The black-backed oriole typically subsists on monarch butterflies in the forests of central Mexico, but when one appeared in suburban Pennsylvania last January, thousands of birders flocked to get a glimpse of one of the species’ first appearances in the United States. The bird’s arrival was interesting, but the birders’ arrival was important, too. A single unusual bird sighting, a group of researchers realized, could contribute hundreds of thousands of dollars to the economy and help put a dollar value on wildlife. “If you can put a dollar amount to a bird and value that ecosystem biodiversity, that’s something policymakers can understand,” said Corey Callaghan, lead author on the paper published in the journal, Human Dimensions of Wildlife. “Policymakers don’t necessarily understand why they should care about bird x in location z, but if they know that’s a potential revenue source, then it’s something.” A PhD candidate at the University of New South Wales in Australia, Callaghan noted the black-backed oriole’s (Icterus abeillei) arrival at a backyard feeder in Berks County, Pennsylvania in late January 2017 on the American Birding Association’s Rare Bird Alert Facebook group. In a rare-bird chase, known as a “twitch,” over 1,800 birders from across North [...]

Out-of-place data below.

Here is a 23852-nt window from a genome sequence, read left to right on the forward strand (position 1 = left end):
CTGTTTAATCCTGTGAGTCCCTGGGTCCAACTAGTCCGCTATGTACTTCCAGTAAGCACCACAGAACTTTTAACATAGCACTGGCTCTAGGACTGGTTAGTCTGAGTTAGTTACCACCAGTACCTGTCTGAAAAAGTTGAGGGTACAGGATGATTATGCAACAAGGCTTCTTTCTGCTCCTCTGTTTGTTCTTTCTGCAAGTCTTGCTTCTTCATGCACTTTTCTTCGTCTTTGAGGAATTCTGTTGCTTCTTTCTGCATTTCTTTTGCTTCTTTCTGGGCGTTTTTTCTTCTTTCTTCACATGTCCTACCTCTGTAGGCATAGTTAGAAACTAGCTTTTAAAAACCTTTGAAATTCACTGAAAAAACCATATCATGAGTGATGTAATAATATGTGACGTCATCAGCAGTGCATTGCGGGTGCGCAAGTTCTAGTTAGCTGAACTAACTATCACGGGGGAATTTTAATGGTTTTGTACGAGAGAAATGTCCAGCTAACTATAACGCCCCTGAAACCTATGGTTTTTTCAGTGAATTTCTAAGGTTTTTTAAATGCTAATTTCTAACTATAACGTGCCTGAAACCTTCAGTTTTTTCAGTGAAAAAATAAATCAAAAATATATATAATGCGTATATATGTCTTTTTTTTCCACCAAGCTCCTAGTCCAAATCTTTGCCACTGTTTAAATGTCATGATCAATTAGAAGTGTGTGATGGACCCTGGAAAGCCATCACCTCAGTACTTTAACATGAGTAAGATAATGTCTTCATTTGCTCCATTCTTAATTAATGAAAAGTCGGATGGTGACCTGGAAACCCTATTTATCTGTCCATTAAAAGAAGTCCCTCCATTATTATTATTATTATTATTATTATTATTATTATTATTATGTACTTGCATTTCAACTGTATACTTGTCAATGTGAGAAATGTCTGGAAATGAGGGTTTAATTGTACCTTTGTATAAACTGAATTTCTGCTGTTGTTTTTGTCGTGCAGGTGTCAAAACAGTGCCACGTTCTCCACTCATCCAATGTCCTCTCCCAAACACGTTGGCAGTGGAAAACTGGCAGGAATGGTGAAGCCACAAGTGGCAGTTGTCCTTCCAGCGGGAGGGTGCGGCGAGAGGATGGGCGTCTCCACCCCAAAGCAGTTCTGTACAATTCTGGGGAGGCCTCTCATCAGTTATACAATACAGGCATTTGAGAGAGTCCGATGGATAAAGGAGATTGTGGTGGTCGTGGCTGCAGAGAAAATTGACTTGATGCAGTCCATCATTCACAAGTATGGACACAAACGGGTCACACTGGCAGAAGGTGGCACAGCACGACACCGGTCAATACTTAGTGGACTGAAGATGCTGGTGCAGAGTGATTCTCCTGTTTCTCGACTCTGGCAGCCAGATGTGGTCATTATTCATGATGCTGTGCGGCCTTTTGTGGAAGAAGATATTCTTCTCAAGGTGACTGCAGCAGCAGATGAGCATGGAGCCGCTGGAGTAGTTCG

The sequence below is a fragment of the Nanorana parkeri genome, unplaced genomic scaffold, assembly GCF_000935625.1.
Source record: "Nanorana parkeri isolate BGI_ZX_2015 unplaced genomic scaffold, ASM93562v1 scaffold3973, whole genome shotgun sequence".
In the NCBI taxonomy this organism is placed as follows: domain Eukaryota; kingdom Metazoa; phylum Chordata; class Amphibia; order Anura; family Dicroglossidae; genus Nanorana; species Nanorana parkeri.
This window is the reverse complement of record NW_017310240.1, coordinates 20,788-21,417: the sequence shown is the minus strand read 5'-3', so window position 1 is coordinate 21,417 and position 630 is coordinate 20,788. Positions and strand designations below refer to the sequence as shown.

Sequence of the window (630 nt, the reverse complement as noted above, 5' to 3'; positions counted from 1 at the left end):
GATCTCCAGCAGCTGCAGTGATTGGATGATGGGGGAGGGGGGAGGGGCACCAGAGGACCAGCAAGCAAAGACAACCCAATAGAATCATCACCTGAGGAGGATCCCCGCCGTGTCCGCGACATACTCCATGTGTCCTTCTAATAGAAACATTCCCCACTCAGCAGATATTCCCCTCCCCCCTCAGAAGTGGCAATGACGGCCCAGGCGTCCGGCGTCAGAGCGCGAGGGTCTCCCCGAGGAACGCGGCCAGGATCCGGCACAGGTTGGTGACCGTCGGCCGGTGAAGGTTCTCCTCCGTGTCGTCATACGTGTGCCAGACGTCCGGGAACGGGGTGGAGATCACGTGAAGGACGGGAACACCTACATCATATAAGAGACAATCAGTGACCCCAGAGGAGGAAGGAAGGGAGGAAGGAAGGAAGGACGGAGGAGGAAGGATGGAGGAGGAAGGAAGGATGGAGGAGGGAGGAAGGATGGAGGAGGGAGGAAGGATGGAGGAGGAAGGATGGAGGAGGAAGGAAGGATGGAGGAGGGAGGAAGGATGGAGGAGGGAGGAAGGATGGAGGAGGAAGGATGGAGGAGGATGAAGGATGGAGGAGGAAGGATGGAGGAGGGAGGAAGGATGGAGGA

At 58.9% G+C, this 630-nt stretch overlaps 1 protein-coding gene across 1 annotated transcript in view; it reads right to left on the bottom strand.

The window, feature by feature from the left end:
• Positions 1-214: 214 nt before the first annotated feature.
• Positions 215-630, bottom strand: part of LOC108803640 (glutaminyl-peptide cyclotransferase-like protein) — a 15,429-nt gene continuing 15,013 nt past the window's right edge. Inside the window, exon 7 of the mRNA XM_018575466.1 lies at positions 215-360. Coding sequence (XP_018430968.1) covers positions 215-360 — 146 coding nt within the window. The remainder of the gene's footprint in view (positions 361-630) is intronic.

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Can a ‘twitch’ be a pitch for wildlife?
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